Do not take Mirtazapine if you are currently taking or have taken a medicine that is used to treat depression known as a monoamine oxidase inhibitor (MAOI) such as isocarboxazid, phenelzine, tranylcypromine, linezolid and intravenous (given into the vein) methylene blue in the last 14 days.

Inform your doctor and pharmacist if you are taking any of these medicines:
  • medicines for mood disorders e.g. nefazodone, venlafaxine, fluoxetine, clomipramine
  • medicines to treat fungal infections e.g. ketoconazole, fluconazole
  • medicines to treat HIV infection e.g. ritonavir
  • medicines for moderate to severe pain e.g. tramadol
  • medicines for fits or seizure e.g. carbamazepine, phenytoin
  • medicines for high blood pressure e.g. clonidine, methyldopa
  • medicines to treat migraine e.g. sumatriptan, zolmitriptan
  • certain antibiotics e.g. erythromycin, azithromycin 
  • cimetidine (medicine used to reduce stomach acid production)
  • warfarin (blood-thinning medicine)
  • St. John’s Wort (herbal medicine)
This list does not include all medicines that may interact with Mirtazapine

Always notify your doctor and pharmacist if you are taking any other medicines, including herbal tonics such as traditional Chinese medicines, supplements and medicines that you buy without a prescription.
What special dietary instructions should I follow?
Avoid alcohol.
How should I store this medicine?
Store in a cool, dry place away from the reach of children.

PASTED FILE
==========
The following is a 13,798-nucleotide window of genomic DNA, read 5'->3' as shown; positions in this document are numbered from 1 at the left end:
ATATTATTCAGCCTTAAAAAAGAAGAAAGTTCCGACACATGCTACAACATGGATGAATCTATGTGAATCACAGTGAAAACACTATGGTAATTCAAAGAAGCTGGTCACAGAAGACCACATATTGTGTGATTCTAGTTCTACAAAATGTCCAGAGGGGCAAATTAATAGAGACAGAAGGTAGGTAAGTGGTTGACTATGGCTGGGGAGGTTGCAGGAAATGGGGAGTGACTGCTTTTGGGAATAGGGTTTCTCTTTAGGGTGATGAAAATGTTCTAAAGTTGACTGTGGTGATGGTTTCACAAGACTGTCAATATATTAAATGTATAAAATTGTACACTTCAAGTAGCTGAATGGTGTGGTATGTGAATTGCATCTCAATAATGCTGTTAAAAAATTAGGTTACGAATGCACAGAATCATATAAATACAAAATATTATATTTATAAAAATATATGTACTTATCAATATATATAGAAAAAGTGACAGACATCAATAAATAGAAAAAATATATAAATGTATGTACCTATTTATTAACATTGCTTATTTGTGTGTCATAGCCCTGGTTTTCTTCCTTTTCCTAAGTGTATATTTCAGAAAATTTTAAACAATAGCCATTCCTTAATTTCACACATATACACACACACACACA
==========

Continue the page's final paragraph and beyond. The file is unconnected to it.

The orodispersible tablet must be kept in its original foil wrapper and original container. Do not store the orodispersible tablets in any other container except its original.

The oral solution should be used within 6 weeks after opening.

Medicines must not be used past the expiry date.
This information is independently developed by MIMS based on mirtazapine - oral and is provided for your reference only. It is not a replacement for and should only be used in conjunction with full consultation with a licensed healthcare professional, the information provided by your pharmacist and/or the manufacturer of the medication. It may not contain all the available information you require and cannot substitute professional medical care, nor does it take into account all individual circumstances. Although great effort has been made to ensure content accuracy, we shall not be held responsible or liable for any claims or damages arising from the use or misuse of the information contained herein, its contents or omissions, or otherwise. Copyright © 2020 MIMS. All rights reserved. Powered by MIMS.com